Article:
FIG. 2 illustrates a block diagram of an exemplary communication system, including host 250, and modem 210 for use to enable host 250 to communicate over telephone line 205. As stated above, use of a computer as a host or a telephone line as a communication medium to describe different embodiments of the present application is merely exemplary. In fact, various embodiments of the present invention can be implemented for use by any host, such as a computer, set-top box, game console, or any other device or system that may utilize a modem of the present invention to communicate via any communication medium, such as telephone line 205, a cable line, a power line, or any other communication channel suitable for modem communication. Other possible hosts can be alarm systems, remote control systems, monitoring systems, cameras, residential and professional gateways, television sets, radios, display panels, facsimile machines, answering machines, wired telephones, cordless telephones, cellular telephones, BlueTooth and wireless modem plugs, Internet appliances, etc.

As shown, modem 210 includes digital isolation barrier (“DIB”) 220, which is coupled in between line side circuitry 215 and modem connector 230. Digital isolation barrier 220, which will be discussed in more detail in conjunction with FIG. 3A, provides electrical isolation between line side circuitry 215 and modem connector 230. Line side circuitry 215 operates with a floating ground reference, and can tolerate high voltage inputs for operation with telephone 205 and typical surge requirements. Modem connector 230, however, operates with a fixed digital ground and utilizes standard CMOS logic levels. As shown, in the present embodiment, modem connector 230 is connected to digital isolation barrier 220 via four wires 221-224. As it should be appreciated, unlike the embodiment described in FIG. 1 of U.S. Pat. No. 6,351,530, for example, modem 210 of the present embodiment does not include a digital isolation barrier interface between digital isolation barrier 220 and modem connector 230. In other words, digital isolation barrier 220 is connected to modem connector 230 without a digital isolation barrier interface as an intermediary.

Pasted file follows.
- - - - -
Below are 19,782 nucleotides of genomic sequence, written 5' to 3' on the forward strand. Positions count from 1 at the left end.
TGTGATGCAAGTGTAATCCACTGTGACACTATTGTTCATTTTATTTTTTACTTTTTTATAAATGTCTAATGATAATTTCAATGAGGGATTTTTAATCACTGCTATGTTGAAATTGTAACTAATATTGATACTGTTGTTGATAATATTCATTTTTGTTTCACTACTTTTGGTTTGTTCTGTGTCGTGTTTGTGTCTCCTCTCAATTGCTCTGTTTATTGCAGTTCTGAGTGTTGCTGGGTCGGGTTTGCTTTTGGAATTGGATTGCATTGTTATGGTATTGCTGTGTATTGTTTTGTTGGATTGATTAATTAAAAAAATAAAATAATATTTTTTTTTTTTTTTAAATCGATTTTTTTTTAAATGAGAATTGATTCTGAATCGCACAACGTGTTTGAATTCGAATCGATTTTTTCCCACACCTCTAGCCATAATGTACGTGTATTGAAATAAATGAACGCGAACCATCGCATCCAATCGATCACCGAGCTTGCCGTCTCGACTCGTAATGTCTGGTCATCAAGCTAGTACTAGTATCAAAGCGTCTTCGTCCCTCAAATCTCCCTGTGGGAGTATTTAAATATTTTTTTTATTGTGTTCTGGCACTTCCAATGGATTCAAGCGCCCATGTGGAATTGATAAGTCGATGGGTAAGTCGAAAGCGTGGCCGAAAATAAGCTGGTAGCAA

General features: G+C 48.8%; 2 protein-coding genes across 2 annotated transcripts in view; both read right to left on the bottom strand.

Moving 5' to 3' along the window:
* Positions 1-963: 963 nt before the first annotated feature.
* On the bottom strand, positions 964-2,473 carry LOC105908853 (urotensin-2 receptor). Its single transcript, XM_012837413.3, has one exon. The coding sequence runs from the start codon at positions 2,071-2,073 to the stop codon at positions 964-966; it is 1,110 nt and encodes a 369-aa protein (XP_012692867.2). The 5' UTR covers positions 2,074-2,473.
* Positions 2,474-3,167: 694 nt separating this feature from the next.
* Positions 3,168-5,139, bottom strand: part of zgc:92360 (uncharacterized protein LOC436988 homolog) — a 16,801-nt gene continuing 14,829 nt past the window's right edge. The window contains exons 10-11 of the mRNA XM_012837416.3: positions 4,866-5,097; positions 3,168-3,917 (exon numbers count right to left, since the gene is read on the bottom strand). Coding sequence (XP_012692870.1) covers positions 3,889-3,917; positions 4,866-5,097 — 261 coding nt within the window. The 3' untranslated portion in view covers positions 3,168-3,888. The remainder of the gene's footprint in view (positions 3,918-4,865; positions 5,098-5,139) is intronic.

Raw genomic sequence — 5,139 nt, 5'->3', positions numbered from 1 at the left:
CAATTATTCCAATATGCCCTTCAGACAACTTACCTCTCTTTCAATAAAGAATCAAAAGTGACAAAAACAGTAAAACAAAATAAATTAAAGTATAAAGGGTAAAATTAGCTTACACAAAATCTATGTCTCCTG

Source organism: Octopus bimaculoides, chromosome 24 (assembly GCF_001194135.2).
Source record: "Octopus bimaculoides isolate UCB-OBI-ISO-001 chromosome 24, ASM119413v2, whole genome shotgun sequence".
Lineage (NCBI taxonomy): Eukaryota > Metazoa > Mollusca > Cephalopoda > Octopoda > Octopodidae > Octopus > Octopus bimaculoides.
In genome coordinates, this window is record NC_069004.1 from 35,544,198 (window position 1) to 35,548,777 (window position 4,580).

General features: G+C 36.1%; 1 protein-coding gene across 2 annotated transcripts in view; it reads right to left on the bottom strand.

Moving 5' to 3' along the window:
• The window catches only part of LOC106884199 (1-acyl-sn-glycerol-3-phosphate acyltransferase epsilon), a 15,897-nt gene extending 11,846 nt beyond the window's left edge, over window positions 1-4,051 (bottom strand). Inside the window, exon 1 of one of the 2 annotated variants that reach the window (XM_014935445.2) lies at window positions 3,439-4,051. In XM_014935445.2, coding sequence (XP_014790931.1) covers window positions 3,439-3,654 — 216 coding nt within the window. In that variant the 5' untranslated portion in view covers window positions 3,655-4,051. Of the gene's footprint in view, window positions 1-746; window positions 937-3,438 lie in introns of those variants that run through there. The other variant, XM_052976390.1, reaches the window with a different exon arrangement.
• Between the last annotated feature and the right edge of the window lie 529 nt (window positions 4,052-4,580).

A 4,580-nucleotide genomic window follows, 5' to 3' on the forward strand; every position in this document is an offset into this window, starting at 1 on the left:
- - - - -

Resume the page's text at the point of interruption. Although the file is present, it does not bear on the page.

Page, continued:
It should be noted that the number of wires between (1) line side circuitry 215 and digital isolation barrier 220, (2) digital isolation barrier 220 and modem connector 230, or (3) modem connector 230 and host 250, may vary from embodiment to embodiment, and various embodiments of the present invention may be implemented using any number of wires, e.g. 1 through n. Accordingly, use of four wires is merely exemplary.

In the embodiment shown, modem connector 230 includes connector pins 231, which can be received by slots 241 of host bus/connector 240. Modem connector 230 and host bus 240 provide a one-to-one connectivity between lines 221-224 of modem 210 and lines 251-254 of host 250. Four wires 221-224 of digital isolation barrier 220 include clock and power signal lines 221 and 222, as well as data and control signal lines 218 and 219, which coordinate bi-directional transfer of data, control and programming signals across digital isolation barrier 220. Through host bus 240 and modem connector 230, modem 210 shares a common ground and power supply with host 250.